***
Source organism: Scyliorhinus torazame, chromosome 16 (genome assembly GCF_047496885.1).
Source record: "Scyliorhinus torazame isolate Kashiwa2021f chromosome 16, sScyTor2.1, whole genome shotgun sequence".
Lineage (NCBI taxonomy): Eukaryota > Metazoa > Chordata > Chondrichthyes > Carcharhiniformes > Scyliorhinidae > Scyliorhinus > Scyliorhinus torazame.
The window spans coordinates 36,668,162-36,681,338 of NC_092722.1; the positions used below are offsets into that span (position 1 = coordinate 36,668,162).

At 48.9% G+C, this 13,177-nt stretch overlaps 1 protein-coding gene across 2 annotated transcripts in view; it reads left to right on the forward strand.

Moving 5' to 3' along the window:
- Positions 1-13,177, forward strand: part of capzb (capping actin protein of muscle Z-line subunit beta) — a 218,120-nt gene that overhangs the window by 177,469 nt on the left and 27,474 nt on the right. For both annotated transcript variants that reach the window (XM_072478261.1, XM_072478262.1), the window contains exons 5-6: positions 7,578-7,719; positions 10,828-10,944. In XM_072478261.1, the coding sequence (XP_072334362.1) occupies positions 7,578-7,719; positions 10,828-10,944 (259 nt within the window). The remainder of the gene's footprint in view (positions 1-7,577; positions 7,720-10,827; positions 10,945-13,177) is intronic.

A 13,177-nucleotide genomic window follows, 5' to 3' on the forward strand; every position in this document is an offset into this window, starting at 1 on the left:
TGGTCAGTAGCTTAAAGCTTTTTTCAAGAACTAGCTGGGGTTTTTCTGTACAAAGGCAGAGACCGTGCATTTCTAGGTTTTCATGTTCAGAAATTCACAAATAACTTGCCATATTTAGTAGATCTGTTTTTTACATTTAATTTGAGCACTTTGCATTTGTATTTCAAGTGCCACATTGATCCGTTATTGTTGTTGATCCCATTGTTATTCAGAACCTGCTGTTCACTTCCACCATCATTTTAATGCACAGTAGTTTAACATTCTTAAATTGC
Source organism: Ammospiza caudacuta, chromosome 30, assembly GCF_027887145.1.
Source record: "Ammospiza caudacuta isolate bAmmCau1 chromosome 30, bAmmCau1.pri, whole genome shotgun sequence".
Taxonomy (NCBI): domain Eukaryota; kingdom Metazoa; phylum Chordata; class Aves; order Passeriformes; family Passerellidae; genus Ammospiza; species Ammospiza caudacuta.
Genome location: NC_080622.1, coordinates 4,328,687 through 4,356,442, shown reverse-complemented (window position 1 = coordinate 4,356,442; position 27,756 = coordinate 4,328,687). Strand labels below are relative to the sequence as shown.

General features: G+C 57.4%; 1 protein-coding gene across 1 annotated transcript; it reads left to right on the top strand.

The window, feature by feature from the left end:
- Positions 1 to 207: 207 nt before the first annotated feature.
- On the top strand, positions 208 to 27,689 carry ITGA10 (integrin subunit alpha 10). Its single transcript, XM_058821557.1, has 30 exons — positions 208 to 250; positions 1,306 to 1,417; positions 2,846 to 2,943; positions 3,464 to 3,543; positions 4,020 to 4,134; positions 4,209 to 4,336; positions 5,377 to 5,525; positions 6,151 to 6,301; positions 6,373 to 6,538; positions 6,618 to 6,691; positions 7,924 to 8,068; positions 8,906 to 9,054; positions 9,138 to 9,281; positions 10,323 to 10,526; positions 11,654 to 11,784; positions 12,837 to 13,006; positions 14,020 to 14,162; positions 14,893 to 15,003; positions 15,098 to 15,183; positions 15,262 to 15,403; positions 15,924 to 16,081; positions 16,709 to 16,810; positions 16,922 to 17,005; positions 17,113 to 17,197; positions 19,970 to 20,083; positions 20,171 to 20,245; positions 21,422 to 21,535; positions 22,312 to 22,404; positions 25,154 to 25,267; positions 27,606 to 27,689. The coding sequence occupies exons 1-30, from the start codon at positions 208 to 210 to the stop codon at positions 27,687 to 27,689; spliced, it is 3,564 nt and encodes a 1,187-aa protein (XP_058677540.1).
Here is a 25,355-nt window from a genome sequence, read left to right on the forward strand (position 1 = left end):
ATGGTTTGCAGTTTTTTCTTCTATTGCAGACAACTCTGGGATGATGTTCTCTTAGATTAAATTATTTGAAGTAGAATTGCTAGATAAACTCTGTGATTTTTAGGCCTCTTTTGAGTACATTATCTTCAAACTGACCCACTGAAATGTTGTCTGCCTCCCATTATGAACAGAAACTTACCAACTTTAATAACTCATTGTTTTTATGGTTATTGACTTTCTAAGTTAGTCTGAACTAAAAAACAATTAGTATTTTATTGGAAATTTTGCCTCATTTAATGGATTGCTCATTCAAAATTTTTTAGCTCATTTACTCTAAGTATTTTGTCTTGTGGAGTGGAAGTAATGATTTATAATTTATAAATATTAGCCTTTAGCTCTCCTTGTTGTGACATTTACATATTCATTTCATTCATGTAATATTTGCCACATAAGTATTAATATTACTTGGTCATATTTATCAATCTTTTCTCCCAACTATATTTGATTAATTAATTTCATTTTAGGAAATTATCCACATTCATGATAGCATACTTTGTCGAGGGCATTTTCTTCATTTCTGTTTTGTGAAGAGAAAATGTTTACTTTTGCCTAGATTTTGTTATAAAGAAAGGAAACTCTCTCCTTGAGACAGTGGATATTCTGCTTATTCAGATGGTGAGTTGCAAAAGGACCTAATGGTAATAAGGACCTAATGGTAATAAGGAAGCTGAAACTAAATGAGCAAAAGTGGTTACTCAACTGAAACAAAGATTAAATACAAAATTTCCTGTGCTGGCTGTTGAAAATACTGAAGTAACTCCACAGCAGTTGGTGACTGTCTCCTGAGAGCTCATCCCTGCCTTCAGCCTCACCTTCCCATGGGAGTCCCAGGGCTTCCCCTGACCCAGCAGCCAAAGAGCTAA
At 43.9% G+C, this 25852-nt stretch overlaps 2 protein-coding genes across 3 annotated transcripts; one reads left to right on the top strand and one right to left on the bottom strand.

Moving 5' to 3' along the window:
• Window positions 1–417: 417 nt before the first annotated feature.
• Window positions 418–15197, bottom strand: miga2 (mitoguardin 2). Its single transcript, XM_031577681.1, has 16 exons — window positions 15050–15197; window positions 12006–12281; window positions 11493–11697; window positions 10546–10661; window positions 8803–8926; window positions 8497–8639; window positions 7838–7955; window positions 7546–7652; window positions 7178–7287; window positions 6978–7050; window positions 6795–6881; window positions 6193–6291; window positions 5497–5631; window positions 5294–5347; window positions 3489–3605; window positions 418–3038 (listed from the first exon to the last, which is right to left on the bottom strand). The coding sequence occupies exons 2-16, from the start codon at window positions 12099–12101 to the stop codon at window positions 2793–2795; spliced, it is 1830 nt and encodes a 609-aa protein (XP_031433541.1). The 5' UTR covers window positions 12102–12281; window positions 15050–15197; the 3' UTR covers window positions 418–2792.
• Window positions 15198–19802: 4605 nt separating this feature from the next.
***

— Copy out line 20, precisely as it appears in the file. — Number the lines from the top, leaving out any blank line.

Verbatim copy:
At 43.9% G+C, this 25852-nt stretch overlaps 2 protein-coding genes across 3 annotated transcripts; one reads left to right on the top strand and one right to left on the bottom strand.